For those of you who missed the message i wrote in the clouds (poor timing: as soon as i enscribed it, the Mothership flew by and messed it all up… sigh…), here’s a plain-text version of update:
After a sweet and transformative two-week meditation retreat here in Sarnath, i’m now officially the same as i was before, which is to say nonexistent yet somehow still fond of fresh fruit. Truly miraculous!
The retreat was a collaboration between Christopher Titmuss (a gifted Buddhist teacher and former monk who spent enough time meditating in the forests of Thailand to learn to tell sticks from snakes) and my lovely new friends at Open Dharma, a noble project offering retreats that provide an “atmosphere of creative stillness where each participant can open and deepen in her or his own way.” (Incidentally, Open Dharma has just taken a cushion under the Earthville parasol, and we’re happy to have them aboard.)
Before arriving, i was inspired to participate in the retreat for three reasons: for the opportunity to meet these good folks i’d been hearing about; because i was overdue for a contemplative pit stop; and because the structure of this particular retreat is an unusual one that’s similar to a model i’ve been envisioning for some time (thinking, “why doesn’t somebody offer a retreat like this…?”) and i was intrigued to see how the Open Dharma approach to this model works.
Well, work it does, and it’s designed to work quite differently for everyone, which is one of the things i really like about it. It is an open retreat (everyone is welcome, costs are covered purely by donation, and all are free to come and go at will) and this one follows at the end of a more traditional structured retreat led by Christopher every Winter in Bodhgaya. On the heels of that intense silent Vipassana retreat, this dharma gathering in Sarnath provides a chance for people to integrate their sitting practices with the rest of life, and to explore that integration process with each other as it happens.
A typical day alternates between silent group meditations, multiple discussion groups on a range of topics (e.g. practice-related questions, service as yoga, living free from fear, death and dying, love and spirituality, inquiries into the experiences of the participants, and so on), meals (with the group or otherwise), and a more formal dharma talk every evening.
As much as i liked the whole program, i found the small group discussions to be particularly nourishing — not unlike the conversations we tend to share over meals back home at the Earthville House, but with dozens of insightful people from across the globe and skilled facilitation from the teachers. I felt closer to being in my element than i have since KhanaNirvana days.
The whole experience stirred my long-waxing aspiration to create a campus for the exploration of meditation in action, applied compassion, and service-learning as a contemplative practice, and i got the feeling it might be time to take that dream off the back burner.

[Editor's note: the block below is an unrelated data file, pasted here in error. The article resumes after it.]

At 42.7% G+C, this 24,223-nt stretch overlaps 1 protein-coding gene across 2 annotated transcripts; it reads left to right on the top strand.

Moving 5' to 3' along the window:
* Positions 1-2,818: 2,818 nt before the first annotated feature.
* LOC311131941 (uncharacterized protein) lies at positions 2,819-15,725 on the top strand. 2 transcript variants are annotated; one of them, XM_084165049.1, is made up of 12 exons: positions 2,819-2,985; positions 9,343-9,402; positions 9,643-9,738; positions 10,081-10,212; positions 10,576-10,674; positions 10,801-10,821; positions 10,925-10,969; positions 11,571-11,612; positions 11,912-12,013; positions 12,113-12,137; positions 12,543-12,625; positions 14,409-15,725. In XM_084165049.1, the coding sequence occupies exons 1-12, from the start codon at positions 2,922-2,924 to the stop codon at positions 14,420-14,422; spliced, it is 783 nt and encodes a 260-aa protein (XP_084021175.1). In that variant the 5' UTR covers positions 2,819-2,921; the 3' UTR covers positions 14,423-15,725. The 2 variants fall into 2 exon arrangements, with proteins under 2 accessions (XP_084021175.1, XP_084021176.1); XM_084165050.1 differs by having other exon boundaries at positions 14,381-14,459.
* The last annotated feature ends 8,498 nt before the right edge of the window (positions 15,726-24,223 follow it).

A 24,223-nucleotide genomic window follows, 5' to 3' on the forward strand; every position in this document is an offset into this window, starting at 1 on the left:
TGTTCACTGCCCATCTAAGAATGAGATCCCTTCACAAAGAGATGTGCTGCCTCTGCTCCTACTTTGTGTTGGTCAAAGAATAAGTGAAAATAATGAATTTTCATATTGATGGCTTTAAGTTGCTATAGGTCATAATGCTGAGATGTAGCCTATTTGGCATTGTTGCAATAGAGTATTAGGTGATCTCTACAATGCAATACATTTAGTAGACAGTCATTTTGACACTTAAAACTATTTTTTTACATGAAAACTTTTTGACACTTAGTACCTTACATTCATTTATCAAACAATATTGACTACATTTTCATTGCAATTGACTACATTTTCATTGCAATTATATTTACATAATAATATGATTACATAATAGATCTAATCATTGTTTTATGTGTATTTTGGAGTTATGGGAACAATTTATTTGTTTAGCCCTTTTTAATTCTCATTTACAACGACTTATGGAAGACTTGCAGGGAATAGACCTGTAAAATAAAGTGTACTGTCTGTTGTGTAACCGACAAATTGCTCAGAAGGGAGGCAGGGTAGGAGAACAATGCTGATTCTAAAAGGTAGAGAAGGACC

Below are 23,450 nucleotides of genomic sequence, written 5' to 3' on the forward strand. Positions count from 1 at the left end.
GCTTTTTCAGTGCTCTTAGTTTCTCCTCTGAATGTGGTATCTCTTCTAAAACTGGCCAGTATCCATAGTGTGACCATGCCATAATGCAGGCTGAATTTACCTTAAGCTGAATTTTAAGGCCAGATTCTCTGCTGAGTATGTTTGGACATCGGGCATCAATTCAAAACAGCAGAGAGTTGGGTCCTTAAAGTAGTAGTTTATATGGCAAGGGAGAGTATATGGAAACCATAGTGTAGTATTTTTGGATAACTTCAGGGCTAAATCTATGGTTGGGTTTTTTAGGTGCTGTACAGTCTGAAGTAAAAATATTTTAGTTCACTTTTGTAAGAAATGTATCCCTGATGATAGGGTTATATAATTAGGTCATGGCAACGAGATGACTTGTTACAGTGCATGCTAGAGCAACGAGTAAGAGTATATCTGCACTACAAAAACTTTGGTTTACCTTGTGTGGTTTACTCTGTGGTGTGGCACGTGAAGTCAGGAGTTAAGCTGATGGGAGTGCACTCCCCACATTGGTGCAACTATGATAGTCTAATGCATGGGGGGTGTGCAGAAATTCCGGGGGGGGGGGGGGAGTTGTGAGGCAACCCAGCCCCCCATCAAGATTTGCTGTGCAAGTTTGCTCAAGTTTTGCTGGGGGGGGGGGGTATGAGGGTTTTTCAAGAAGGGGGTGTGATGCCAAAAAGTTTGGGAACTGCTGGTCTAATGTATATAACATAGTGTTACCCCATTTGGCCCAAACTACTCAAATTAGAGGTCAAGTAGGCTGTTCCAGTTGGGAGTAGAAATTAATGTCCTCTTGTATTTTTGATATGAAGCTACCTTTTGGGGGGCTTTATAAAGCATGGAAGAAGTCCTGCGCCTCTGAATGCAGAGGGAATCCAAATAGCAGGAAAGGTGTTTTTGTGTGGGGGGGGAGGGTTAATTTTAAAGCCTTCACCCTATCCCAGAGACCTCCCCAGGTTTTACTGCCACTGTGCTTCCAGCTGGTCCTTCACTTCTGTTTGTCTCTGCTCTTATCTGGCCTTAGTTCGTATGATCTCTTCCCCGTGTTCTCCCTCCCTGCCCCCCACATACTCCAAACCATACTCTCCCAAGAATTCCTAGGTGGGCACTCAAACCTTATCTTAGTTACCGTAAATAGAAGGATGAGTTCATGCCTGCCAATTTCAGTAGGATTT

I write you now from Kalimpong, where Artyom and i are pausing for the night en route to a small village near the Sikkim border. What’s there, calling us, you might ask? So might we… and, happy as we are to visit beautiful new places for no reason at all, our curiosity is piqued all the more in this case because of this tingling feeling that something fruitful is afoot and the universe, true to its coy sense of humor, has hooked us up for a blind date with destiny, so i’m mentally preening…
See, there’s an exceptionally devoted Tibetan nun (whom we still haven’t met), from a Nepali family, who has been wanting to use a few acres of sacred land she inherited to create a sustainable, non-sectarian retreat center and school. Her idea, as we’ve heard it, sound like a bare-bones version of that vision i’ve been dreaming since ’92. Feeling it wasn’t for her to develop such a project on her own, this nun entrusted the land to Leigh and Justin, two friends i first met years ago at KhanaNirvana. But, as it happens, they’re not in a position to make it happen alone either, so they were as delighted as we were when we bumped into each other in Sarnath and Artyom happened to mention that the other half of our reason for coming to India was to explore possibilities for creating just such a center. After a short and sweet conversation, they passed the torch to us.
So, suddenly, we find ourselves with the gift of a plot of sacred land that so far we’ve seen only in pictures and, we hear, an eager village full of enthusiastic Nepali-speaking collaborators of various syncretic spiritual leanings, ready to build traditional adobe buildings and grow organic veggies for the center. The Himalayan Connection Vortex churns on, it seems…
Tomorrow morning, we’ll be off to meet this nun and her family, see the land, and get a clearer sense of what might happen there. The village is totally unplugged, so the next update will come when we return from the blessed boonies.